Because of its application to surgical procedures, laser enhanced transluminal angioplasty catheters have been developed. In such devices, the catheter is provided with a source of laser energy, and this laser energy is directed to the site along optical fibers. One such laser enhanced transluminal angioplasty catheter device is disclosed in copending application, Ser. No. 560,234, filed Dec. 12, 1983 and entitled "LASER TRANSLUMINAL ANGIOPLASTY CATHETER" and assigned to the same assignee as the present invention.
By way of background, dilating catheters are known, having been disclosed in U.S. Pat. Nos. 4,040,413; 4,271,839; and 4,299,226. Catheter devices including optical fibers are disclosed in U.S. Pat. Nos. 3,123,066; 3,136,310; 3,858,577; 4,146,019; and 4,273,019. Also, laser enhanced catheters are disclosed in U.S. Pat. Nos. 3,467,098; 3,538,919; 3,843,865; and 4,266,548.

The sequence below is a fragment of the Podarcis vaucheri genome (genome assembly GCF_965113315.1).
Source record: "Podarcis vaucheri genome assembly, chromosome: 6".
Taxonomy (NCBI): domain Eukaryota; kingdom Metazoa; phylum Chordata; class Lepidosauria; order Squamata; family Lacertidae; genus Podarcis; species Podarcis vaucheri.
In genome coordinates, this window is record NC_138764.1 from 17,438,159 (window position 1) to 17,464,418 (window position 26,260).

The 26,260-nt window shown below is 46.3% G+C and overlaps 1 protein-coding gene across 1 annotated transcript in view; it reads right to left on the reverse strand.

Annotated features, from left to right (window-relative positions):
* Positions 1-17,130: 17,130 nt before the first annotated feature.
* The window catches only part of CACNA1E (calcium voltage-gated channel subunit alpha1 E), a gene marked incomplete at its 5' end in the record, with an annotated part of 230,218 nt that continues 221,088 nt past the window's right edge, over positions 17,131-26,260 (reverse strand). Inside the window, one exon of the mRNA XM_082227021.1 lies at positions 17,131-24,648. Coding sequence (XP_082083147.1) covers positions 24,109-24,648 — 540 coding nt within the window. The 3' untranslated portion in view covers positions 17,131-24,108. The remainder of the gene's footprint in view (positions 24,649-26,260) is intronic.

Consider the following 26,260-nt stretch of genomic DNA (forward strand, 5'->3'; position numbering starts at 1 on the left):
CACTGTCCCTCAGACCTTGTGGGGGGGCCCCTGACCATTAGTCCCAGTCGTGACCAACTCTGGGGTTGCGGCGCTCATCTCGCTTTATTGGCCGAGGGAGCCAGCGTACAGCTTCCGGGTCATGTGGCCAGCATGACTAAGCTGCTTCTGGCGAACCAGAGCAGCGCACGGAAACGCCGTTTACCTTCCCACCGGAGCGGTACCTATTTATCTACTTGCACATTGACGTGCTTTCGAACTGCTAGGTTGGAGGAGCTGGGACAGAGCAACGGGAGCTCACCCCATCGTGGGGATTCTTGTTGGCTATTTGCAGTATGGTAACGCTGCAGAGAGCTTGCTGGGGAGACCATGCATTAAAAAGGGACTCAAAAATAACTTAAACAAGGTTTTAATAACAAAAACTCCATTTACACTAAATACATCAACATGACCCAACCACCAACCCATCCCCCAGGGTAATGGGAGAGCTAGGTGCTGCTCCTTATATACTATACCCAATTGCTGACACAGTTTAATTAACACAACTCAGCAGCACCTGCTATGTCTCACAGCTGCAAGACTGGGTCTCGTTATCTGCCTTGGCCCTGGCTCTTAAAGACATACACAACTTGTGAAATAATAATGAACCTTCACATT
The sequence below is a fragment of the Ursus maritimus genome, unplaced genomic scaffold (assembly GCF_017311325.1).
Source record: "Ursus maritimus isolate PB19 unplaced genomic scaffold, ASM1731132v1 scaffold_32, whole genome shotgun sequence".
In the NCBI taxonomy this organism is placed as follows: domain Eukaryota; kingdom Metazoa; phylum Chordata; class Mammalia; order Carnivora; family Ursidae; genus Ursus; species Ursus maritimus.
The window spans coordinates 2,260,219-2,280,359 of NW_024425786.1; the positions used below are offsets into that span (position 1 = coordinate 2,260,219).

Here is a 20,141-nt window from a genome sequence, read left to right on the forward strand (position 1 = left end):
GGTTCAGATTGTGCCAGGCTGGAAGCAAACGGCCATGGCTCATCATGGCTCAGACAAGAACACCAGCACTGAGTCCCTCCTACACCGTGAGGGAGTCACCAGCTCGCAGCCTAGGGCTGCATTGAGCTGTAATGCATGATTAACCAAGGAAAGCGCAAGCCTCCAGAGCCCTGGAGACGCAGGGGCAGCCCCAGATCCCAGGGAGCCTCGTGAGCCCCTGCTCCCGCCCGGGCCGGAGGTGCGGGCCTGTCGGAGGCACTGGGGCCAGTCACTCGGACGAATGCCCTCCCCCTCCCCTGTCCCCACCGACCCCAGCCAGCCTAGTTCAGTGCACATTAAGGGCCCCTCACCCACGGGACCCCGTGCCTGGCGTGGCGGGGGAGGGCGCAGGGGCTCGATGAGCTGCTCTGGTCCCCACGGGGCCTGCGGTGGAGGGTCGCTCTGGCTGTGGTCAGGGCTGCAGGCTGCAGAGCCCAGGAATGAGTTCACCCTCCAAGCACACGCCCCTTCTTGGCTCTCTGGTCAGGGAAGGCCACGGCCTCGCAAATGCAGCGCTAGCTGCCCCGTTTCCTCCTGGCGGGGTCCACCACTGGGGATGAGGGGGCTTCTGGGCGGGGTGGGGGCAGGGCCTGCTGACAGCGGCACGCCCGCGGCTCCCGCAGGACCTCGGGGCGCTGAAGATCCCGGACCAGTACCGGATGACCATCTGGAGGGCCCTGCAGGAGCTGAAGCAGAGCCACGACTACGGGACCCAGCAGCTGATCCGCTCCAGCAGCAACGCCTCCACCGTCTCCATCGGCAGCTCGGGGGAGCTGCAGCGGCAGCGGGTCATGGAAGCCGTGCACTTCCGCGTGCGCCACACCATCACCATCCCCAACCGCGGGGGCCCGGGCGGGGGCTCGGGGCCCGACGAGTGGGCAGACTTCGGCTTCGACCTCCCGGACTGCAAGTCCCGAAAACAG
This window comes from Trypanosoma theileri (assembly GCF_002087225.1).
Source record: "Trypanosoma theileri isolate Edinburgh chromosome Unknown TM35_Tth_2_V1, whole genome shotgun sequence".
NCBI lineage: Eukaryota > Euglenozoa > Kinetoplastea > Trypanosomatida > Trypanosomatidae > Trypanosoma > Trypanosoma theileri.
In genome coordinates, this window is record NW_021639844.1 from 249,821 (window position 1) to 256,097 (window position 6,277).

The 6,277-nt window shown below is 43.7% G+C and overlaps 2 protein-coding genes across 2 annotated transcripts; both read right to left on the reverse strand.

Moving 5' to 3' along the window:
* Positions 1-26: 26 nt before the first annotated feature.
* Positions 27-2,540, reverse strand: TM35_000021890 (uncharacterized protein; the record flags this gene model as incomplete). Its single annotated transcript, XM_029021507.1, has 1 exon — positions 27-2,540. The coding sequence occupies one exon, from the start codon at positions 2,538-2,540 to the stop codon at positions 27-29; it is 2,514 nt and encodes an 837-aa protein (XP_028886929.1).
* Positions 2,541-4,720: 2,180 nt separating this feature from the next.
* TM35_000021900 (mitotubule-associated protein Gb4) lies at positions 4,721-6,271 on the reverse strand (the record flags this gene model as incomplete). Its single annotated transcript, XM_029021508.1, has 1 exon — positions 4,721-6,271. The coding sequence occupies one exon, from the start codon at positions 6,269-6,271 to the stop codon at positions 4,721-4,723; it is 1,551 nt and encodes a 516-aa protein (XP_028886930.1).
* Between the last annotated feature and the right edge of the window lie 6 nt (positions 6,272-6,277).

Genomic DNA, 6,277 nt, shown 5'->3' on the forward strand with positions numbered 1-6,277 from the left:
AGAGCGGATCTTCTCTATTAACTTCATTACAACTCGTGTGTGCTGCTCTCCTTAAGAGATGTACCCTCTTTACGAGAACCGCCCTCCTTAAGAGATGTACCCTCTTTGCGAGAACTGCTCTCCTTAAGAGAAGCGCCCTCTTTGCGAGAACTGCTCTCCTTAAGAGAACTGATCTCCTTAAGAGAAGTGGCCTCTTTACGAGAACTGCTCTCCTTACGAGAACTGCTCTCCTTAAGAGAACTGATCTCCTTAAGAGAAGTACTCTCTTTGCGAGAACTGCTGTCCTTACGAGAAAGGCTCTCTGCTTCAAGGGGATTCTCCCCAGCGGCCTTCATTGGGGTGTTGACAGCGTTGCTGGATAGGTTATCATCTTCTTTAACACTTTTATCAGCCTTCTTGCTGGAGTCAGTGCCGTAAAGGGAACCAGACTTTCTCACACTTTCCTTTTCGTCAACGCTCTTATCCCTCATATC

As set forth in co-pending application Ser. No. 560,234 described above, a laser transmitting transluminal angioplasty catheters is disclosed. An additional example of multi-technology catheters is described in U.S. Pat. No. 4,207,874 and/or the American Journal of Cardiology, 50:80, 81 (Dec. 1982). In U.S. Pat. No. 4,207,874, and of which the American Journal of Cardiology article is an elaboration, a fiber optic directable catheter is disclosed, with the device including a bundle of laser transmitting fibers and a centrally disposed lumen for permitting the suction removal of vaporized waste material after exposure to laser beam energy. Upon completion of the tunneling procedure, blood samples which are collected in a transparent external collection reservoir visually indicate the extent of completion of the procedure to the operator.